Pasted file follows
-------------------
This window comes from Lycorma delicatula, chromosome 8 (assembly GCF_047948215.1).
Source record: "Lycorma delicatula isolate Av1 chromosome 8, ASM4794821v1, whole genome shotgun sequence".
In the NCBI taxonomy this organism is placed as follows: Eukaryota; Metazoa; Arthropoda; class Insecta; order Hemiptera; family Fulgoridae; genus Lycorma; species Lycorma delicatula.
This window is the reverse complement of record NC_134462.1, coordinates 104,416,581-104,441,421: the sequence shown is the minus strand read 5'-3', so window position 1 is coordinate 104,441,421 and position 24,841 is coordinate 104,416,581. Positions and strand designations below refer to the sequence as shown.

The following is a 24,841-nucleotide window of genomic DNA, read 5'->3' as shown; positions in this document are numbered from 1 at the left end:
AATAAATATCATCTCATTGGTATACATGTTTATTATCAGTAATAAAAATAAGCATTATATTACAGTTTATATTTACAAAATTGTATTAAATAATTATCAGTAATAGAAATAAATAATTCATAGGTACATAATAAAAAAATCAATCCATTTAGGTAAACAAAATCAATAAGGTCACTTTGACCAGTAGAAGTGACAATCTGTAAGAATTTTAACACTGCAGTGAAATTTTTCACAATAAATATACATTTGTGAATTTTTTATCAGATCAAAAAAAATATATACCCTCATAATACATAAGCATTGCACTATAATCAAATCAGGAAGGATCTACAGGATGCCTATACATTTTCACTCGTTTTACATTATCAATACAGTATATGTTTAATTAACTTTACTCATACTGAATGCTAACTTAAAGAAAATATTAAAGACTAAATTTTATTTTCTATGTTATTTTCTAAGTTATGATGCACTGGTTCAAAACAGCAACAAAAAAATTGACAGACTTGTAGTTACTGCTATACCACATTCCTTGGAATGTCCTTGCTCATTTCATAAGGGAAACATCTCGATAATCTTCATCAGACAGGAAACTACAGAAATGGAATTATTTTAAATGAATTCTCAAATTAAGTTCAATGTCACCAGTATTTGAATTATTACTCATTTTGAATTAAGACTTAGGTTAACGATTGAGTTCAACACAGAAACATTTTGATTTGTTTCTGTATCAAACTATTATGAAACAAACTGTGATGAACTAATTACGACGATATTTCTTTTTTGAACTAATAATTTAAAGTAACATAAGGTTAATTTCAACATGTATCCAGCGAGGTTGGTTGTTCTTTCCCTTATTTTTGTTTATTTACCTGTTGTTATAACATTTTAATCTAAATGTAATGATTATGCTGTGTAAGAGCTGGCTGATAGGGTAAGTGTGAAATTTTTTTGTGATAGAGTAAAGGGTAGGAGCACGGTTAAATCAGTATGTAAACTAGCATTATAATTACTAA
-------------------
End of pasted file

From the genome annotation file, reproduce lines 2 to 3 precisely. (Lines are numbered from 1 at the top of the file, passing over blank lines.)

Source record: "Lycorma delicatula isolate Av1 chromosome 8, ASM4794821v1, whole genome shotgun sequence".
In the NCBI taxonomy this organism is placed as follows: Eukaryota; Metazoa; Arthropoda; class Insecta; order Hemiptera; family Fulgoridae; genus Lycorma; species Lycorma delicatula.